If you bought your airplane from somebody else, chances are better than 50/50 that the wiring has problems. On my AirCam, the factory wiring diagram called for a single 2-amp breaker to service all of the engine instruments. Instead, there were two breakers, one for each engine. The diagram also called for separate 5-amp breakers for the auxiliary fuel pumps. There was only one, and the labels on the breaker panel had little resemblance to how things were actually wired. Find out what devices are attached to what breakers (or fuses), and be prepared to use your label maker to set things right. Don’t forget a pad of paper and a camera. You can also use a spreadsheet as a way to keep track of bus bar connections. Every bit of documentation you commit makes somebodys life easier down the line.

Its good to have a compass correction card, but look at the magnitude of the corrections! If you reswing the compass, you can probably do better than this.

8. Compass Not Swung

In this age of GPS, lots of us look at the magnetic compass and blow it off. It may not have a compass correction card, or maybe the correction card shows 20 or 30 errors on some headings. Get your non-magnetic screwdriver (or make one from a small piece of sheet aluminum), a pad of paper, and head over to your local compass rose. The procedure for swinging a compass is straightforward. With the engine running and all of the avionics on, align the aircraft with north on the compass rose. Set the N-S screw so that the compass reads north, dead on. Turn the aircraft to face east and check the indication; adjust the compass with the E-W screw to read 90. Now turn to the south and read the compass. If it doesn’t show 180, adjust the N-S screw to take out half of the needed correction. Continue to west; again, adjust the E-W screw for half the correction. Were almost done. Now turn around the compass rose again, stopping every 30. Note the difference between actual heading (via the compass rose) and the indication on the compass. Write it down. This is your noted deviation and should be on the compass correction card. If you’re really smart, you will be watching your EFISs magnetic indicator while you’re doing these steps to see how well it is aligned, and how smoothly it moves. You might also take this opportunity to try different electrical configurations to see if they have any influence on the indicated heading. If they do, find out why.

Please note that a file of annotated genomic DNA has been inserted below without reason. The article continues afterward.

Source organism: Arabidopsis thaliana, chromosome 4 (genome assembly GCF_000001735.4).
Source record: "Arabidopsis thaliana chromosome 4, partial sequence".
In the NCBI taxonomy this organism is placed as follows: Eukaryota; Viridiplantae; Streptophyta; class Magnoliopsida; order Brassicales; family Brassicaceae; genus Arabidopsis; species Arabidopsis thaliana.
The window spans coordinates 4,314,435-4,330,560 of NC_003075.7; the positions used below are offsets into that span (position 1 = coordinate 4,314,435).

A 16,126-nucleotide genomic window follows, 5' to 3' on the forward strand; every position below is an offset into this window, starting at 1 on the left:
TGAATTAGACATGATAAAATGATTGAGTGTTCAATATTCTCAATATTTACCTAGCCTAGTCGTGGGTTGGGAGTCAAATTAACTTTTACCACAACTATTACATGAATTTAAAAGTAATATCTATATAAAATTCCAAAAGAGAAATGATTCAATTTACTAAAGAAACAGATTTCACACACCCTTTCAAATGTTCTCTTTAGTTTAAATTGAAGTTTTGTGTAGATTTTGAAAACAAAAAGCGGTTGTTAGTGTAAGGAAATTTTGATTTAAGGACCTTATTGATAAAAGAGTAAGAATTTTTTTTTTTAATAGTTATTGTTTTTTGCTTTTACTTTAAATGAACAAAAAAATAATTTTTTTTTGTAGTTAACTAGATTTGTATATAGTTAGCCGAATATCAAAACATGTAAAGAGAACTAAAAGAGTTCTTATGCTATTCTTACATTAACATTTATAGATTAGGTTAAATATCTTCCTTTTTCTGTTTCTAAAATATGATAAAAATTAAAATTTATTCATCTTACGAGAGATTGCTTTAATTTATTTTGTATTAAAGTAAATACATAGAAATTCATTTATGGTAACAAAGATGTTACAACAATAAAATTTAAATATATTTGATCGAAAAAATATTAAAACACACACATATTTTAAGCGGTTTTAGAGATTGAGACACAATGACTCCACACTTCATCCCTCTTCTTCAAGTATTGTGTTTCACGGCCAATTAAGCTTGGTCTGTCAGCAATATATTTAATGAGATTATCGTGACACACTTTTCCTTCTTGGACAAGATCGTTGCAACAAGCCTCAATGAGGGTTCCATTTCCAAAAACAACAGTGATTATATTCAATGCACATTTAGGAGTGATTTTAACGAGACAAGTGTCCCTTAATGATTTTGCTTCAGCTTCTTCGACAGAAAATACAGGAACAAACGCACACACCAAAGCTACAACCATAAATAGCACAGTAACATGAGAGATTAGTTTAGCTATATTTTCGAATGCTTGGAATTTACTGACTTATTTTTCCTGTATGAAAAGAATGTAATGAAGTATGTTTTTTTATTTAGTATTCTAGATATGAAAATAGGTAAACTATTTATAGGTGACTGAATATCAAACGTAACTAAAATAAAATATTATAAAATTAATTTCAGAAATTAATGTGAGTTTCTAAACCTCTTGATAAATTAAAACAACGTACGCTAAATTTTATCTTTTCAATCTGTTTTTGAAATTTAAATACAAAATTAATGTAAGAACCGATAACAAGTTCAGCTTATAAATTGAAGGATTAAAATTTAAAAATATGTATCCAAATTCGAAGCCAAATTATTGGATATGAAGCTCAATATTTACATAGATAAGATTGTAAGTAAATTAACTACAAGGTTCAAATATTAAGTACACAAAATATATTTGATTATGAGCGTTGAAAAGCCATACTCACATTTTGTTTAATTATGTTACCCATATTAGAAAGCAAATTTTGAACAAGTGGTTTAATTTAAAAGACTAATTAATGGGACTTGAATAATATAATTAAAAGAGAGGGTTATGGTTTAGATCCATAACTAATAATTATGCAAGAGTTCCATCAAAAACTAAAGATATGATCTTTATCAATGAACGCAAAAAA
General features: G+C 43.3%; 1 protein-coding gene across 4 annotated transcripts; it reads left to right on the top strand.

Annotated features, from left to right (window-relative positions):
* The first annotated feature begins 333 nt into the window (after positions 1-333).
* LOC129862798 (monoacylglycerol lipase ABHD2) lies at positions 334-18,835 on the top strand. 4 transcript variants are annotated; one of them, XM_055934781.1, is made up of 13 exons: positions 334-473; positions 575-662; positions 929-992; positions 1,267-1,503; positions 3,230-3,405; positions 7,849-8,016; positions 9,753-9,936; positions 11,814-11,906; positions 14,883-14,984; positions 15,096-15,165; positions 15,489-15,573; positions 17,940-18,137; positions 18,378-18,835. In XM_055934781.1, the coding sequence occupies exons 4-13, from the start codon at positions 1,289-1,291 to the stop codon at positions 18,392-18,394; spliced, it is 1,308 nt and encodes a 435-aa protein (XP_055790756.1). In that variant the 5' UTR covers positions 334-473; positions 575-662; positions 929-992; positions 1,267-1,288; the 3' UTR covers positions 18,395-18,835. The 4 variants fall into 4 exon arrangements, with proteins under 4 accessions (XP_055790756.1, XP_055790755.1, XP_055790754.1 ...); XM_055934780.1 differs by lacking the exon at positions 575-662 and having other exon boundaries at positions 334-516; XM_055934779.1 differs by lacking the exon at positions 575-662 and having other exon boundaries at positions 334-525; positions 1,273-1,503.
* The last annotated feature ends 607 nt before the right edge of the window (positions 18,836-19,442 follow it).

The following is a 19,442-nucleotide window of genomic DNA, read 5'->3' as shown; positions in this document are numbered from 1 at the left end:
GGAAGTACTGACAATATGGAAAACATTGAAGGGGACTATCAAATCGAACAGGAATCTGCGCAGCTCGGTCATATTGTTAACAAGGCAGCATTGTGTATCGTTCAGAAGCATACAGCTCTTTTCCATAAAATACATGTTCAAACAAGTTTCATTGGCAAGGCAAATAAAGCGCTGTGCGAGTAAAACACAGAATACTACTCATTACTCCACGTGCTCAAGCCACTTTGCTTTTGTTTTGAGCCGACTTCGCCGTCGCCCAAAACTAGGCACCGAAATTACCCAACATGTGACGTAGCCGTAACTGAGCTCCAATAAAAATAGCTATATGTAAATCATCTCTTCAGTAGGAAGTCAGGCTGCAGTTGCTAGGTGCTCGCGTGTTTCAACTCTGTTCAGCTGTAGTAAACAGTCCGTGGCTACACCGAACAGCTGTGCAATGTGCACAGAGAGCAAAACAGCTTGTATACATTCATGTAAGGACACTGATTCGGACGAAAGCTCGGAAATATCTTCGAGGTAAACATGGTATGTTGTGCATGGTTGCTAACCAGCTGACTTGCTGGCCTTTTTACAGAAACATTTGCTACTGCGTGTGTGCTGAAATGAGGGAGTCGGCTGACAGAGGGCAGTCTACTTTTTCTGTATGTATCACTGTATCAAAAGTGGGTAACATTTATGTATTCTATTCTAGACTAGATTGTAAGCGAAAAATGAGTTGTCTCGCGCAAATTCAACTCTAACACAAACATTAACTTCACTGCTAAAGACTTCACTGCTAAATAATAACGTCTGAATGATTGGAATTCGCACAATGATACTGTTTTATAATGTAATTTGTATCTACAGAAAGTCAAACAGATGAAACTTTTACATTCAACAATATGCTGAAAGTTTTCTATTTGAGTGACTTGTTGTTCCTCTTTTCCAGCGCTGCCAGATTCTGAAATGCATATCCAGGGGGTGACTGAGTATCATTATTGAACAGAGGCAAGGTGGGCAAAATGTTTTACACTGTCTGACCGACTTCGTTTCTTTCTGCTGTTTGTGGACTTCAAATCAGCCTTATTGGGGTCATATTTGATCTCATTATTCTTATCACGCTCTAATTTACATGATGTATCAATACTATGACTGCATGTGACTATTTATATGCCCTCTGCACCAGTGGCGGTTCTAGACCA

9. Spinner Backplate

Dont push on the propeller, were all told, but nobody ever said don’t push on the spinner, so unfortunately lots of folks do. Actually, its far worse to push on the spinner, because the spinner is usually screwed to the backplate, which looks like an overgrown pie pan. Pie pans are not for pushing, and with that big aluminum piece taking engine vibration firsthand, its easy for cracks to develop and the spinner to come loose. Trouble is, when it comes loose, its likely to gouge the prop and the airframe, both expensive to repair. Worse, whats left of the spinner may cause severe imbalance and vibration, which could be so bad that youd have to throttle back below power required for level flight.

When a set screw falls out of a knob, don’t count on it to land where its visible, as this one did.

10. Exhaust System

When the engine is cold, rub your finger inside the exhaust pipe. If it comes back covered with soot, there’s a good chance your engine is running too rich, or may be burning oil. Soot is a good reason to check your spark plugs.

I did one takeoff in my old RV-4 where, just as there was no longer a chance of landing on the runway ahead, the engine sound changed and the power dropped dramatically. When I removed the cowl to see what had happened, the clang of the exhaust pipe on concrete told the story. This failure should not have been a surprise-for me or for you. Exhaust-system failures are serious business.

Checking spark plugs? Youll want a torque wrench, six-point spark plug socket and a tube of anti-seize.

11. Spark Plugs

When you want to feel like you’re doing real work on the plane, not that any of the other tasks arent, get out the anti-seize and the torque wrench and pull all the plugs. Check the color and deposits on the plugs (there are numerous guides on the web, including from Champion at www.championaerospace.com), and then clean and gap the plugs. Whenever I have done this on a O-360-A1A, there has been a noticeable increase in the engines smoothness. Those of us stingy with our time will combine the spark-plug check with an oil change and a compression check-you want the compression check while the engine is hot, which is also when the oil drains most readily and takes the greatest percentage of nasty contamination with it. Youll be removing the spark plugs to do the compression test, so do it all at once.